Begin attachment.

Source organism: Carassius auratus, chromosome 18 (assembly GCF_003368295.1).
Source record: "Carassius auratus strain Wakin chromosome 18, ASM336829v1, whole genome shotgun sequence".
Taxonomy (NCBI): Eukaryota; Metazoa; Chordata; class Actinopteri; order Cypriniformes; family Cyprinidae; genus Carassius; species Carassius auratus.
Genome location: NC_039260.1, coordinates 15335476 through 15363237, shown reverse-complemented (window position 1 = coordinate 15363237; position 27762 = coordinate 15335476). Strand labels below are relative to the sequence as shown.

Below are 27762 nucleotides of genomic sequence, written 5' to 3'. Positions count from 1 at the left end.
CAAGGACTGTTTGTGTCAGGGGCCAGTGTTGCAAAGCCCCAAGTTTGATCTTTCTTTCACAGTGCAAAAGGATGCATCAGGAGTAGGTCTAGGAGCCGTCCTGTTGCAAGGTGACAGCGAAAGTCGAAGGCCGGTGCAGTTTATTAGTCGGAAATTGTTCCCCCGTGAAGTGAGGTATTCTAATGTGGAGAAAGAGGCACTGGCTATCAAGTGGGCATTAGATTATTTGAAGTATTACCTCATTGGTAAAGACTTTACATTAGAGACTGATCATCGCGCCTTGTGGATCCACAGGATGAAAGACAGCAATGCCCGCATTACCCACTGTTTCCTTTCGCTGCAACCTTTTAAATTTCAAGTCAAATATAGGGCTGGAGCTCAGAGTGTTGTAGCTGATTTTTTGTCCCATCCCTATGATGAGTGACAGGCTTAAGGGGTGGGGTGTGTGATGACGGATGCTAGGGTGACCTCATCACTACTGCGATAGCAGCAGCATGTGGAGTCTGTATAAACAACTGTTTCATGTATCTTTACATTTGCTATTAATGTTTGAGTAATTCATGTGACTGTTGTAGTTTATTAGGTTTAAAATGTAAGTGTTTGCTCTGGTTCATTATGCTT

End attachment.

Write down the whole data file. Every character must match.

Source organism: Carassius auratus, chromosome 18 (assembly GCF_003368295.1).
Source record: "Carassius auratus strain Wakin chromosome 18, ASM336829v1, whole genome shotgun sequence".
Taxonomy (NCBI): Eukaryota; Metazoa; Chordata; class Actinopteri; order Cypriniformes; family Cyprinidae; genus Carassius; species Carassius auratus.
Genome location: NC_039260.1, coordinates 15335476 through 15363237, shown reverse-complemented (window position 1 = coordinate 15363237; position 27762 = coordinate 15335476). Strand labels below are relative to the sequence as shown.

Below are 27762 nucleotides of genomic sequence, written 5' to 3'. Positions count from 1 at the left end.
CAAGGACTGTTTGTGTCAGGGGCCAGTGTTGCAAAGCCCCAAGTTTGATCTTTCTTTCACAGTGCAAAAGGATGCATCAGGAGTAGGTCTAGGAGCCGTCCTGTTGCAAGGTGACAGCGAAAGTCGAAGGCCGGTGCAGTTTATTAGTCGGAAATTGTTCCCCCGTGAAGTGAGGTATTCTAATGTGGAGAAAGAGGCACTGGCTATCAAGTGGGCATTAGATTATTTGAAGTATTACCTCATTGGTAAAGACTTTACATTAGAGACTGATCATCGCGCCTTGTGGATCCACAGGATGAAAGACAGCAATGCCCGCATTACCCACTGTTTCCTTTCGCTGCAACCTTTTAAATTTCAAGTCAAATATAGGGCTGGAGCTCAGAGTGTTGTAGCTGATTTTTTGTCCCATCCCTATGATGAGTGACAGGCTTAAGGGGTGGGGTGTGTGATGACGGATGCTAGGGTGACCTCATCACTACTGCGATAGCAGCAGCATGTGGAGTCTGTATAAACAACTGTTTCATGTATCTTTACATTTGCTATTAATGTTTGAGTAATTCATGTGACTGTTGTAGTTTATTAGGTTTAAAATGTAAGTGTTTGCTCTGGTTCATTATGCTT